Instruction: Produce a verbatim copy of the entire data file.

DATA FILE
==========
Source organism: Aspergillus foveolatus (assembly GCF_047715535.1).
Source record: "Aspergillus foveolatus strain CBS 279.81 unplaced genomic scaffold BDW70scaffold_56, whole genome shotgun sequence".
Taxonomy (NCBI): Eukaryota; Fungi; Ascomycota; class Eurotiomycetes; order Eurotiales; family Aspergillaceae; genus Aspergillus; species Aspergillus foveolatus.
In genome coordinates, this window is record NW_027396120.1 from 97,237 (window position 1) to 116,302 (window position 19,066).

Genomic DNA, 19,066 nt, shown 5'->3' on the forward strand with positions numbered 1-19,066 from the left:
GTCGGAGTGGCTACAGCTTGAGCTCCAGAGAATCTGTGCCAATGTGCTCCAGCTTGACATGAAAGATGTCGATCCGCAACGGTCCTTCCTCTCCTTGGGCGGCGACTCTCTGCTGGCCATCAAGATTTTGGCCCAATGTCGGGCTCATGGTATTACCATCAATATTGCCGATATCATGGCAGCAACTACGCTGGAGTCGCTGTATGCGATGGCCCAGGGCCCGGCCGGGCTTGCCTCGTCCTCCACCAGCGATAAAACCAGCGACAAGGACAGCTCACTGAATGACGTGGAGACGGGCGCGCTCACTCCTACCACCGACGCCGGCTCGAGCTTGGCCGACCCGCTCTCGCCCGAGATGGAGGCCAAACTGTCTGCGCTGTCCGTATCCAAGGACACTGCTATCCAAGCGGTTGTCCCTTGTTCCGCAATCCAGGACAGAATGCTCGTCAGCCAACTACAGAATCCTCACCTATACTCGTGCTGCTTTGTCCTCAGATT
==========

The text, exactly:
Source organism: Aspergillus foveolatus (assembly GCF_047715535.1).
Source record: "Aspergillus foveolatus strain CBS 279.81 unplaced genomic scaffold BDW70scaffold_56, whole genome shotgun sequence".
Taxonomy (NCBI): Eukaryota; Fungi; Ascomycota; class Eurotiomycetes; order Eurotiales; family Aspergillaceae; genus Aspergillus; species Aspergillus foveolatus.
In genome coordinates, this window is record NW_027396120.1 from 97,237 (window position 1) to 116,302 (window position 19,066).

Genomic DNA, 19,066 nt, shown 5'->3' on the forward strand with positions numbered 1-19,066 from the left:
GTCGGAGTGGCTACAGCTTGAGCTCCAGAGAATCTGTGCCAATGTGCTCCAGCTTGACATGAAAGATGTCGATCCGCAACGGTCCTTCCTCTCCTTGGGCGGCGACTCTCTGCTGGCCATCAAGATTTTGGCCCAATGTCGGGCTCATGGTATTACCATCAATATTGCCGATATCATGGCAGCAACTACGCTGGAGTCGCTGTATGCGATGGCCCAGGGCCCGGCCGGGCTTGCCTCGTCCTCCACCAGCGATAAAACCAGCGACAAGGACAGCTCACTGAATGACGTGGAGACGGGCGCGCTCACTCCTACCACCGACGCCGGCTCGAGCTTGGCCGACCCGCTCTCGCCCGAGATGGAGGCCAAACTGTCTGCGCTGTCCGTATCCAAGGACACTGCTATCCAAGCGGTTGTCCCTTGTTCCGCAATCCAGGACAGAATGCTCGTCAGCCAACTACAGAATCCTCACCTATACTCGTGCTGCTTTGTCCTCAGATT